DARIEN, IL – Adults who share a bed with a partner or spouse sleep better than those who sleep alone, according to a new study from researchers at the University of Arizona.
Results show that those who shared a bed with a partner most nights reported less severe insomnia, less fatigue, and more time asleep than those who said they never share a bed with a partner. Those sleeping with a partner also fell asleep faster, stayed asleep longer after falling asleep, and had less risk of sleep apnea. However, those who slept with their child most nights reported greater insomnia severity, greater sleep apnea risk, and less control over their sleep.
Researchers also found that sleeping with a partner was associated with lower depression, anxiety, and stress scores, and greater social support and satisfaction with life and relationships. Sleeping with children was associated with more stress. Sleeping alone was associated with higher depression scores, lower social support, and worse life and relationship satisfaction.
“Sleeping with a romantic partner or spouse shows to have great benefits on sleep health including reduced sleep apnea risk, sleep insomnia severity, and overall improvement in sleep quality,” said lead author Brandon Fuentes, undergraduate researcher in the department of psychiatry at the University of Arizona.
The study involved an analysis of data collected in the Sleep and Health Activity, Diet, Environment, and Socialization (SHADES) study of 1,007 working-age adults from southeastern Pennsylvania. Bed sharing was evaluated with surveys, and sleep health factors were assessed with common tools such as the Epworth Sleepiness Scale, Insomnia Severity Index, and STOP-BANG apnea score.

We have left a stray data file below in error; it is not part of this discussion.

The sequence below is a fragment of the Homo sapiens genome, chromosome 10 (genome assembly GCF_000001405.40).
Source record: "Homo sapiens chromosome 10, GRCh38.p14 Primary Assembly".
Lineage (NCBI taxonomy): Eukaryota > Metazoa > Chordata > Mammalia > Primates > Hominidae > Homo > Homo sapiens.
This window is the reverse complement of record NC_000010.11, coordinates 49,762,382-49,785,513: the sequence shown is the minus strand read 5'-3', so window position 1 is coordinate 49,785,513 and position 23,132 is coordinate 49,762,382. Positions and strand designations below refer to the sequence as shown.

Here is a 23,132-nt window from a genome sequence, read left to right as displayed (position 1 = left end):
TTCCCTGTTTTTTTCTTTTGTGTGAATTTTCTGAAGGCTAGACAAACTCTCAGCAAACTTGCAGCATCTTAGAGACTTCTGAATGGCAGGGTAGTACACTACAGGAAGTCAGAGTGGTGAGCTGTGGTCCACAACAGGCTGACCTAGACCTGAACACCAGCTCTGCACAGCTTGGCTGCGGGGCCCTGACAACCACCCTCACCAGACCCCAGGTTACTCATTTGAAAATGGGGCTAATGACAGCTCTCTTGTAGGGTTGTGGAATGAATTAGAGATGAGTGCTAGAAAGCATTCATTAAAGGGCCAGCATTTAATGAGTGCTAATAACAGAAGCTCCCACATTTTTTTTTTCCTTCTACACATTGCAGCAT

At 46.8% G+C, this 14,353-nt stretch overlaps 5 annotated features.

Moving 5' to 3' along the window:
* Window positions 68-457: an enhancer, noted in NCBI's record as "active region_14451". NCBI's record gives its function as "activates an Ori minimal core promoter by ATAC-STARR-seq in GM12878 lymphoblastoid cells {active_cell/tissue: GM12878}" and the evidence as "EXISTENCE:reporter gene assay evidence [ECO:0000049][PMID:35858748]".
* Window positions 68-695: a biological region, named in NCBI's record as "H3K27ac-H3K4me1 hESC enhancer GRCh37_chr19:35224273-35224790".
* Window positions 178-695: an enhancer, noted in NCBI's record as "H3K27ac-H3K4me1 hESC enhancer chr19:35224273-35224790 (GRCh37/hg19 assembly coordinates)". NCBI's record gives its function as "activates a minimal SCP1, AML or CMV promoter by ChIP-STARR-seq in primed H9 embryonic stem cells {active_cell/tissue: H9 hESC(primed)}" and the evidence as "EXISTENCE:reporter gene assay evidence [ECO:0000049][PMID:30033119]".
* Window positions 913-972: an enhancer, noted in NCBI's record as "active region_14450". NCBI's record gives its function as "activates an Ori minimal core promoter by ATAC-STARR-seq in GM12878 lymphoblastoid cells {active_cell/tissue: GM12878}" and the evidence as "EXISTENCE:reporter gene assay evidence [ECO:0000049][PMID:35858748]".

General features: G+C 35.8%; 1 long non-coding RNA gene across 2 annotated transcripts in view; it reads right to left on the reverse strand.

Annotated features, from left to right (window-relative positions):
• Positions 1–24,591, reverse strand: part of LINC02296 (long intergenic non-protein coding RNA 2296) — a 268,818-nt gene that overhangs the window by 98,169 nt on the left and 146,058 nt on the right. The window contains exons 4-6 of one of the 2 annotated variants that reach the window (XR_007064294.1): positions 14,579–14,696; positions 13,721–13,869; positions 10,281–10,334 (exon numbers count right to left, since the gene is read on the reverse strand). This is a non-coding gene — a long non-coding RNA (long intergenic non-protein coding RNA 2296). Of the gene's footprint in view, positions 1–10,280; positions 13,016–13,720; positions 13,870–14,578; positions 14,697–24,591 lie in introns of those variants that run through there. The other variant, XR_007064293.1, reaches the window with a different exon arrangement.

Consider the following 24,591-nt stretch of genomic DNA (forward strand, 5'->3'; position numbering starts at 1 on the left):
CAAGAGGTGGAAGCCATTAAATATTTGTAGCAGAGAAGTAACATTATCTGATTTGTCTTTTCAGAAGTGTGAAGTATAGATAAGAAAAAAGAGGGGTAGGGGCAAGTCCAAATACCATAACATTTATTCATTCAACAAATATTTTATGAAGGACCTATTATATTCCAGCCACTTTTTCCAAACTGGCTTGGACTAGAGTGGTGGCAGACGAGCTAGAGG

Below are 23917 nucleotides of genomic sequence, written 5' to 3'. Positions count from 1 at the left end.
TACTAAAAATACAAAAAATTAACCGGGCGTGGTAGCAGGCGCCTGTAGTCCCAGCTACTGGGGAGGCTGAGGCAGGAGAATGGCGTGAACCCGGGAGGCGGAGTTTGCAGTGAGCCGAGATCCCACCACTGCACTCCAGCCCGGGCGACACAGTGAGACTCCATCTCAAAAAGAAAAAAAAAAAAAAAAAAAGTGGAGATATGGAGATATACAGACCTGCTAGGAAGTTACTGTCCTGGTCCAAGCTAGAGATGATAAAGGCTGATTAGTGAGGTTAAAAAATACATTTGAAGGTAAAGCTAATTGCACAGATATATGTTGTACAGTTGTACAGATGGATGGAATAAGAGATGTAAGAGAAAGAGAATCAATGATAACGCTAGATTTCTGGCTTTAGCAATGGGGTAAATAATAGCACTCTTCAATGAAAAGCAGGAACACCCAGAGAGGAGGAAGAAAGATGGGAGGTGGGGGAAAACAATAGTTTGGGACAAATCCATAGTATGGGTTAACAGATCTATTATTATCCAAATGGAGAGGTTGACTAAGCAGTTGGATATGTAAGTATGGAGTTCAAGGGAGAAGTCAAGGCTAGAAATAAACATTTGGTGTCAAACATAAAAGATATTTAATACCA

“Very few research studies explore this, but our findings suggest that whether we sleep alone or with a partner, family member, or pet may impact our sleep health,” said senior study author Dr. Michael Grandner, director of the Sleep and Health Research Program at the University of Arizona. “We were very surprised to find out just how important this could be.”
The research abstract was published recently in an online supplement of the journal Sleep and will be presented June 5 during SLEEP 2022. SLEEP is the annual meeting of the Associated Professional Sleep Societies, a joint venture of the American Academy of Sleep Medicine and the Sleep Research Society.
Abstract Title: Bed Sharing Versus Sleeping Alone Associated with Sleep Health and Mental Health
Abstract ID: 0010
Poster Presentation Date: Sunday, June 5, 5:15-7:15 p.m., Board 002
Presenter: Dr. Michael Grandner
For a copy of the abstract or to arrange an interview with the study author or an AASM spokesperson, email firstname.lastname@example.org.
About the American Academy of Sleep Medicine
Established in 1975, the American Academy of Sleep Medicine is advancing sleep care and enhancing sleep health to improve lives. The AASM has a combined membership of 11,000 accredited member sleep centers and individual members, including physicians, scientists and other health care professionals (aasm.org).
About the Sleep Research Society
The Sleep Research Society is a professional membership society that advances sleep and circadian science. The SRS provides forums for the exchange of information, establishes and maintains standards of reporting and classifies data in the field of sleep research, and collaborates with other organizations to foster scientific investigation on sleep and its disorders. The SRS also publishes the peer-reviewed, scientific journals Sleep and Sleep Advances (sleepresearchsociety.org).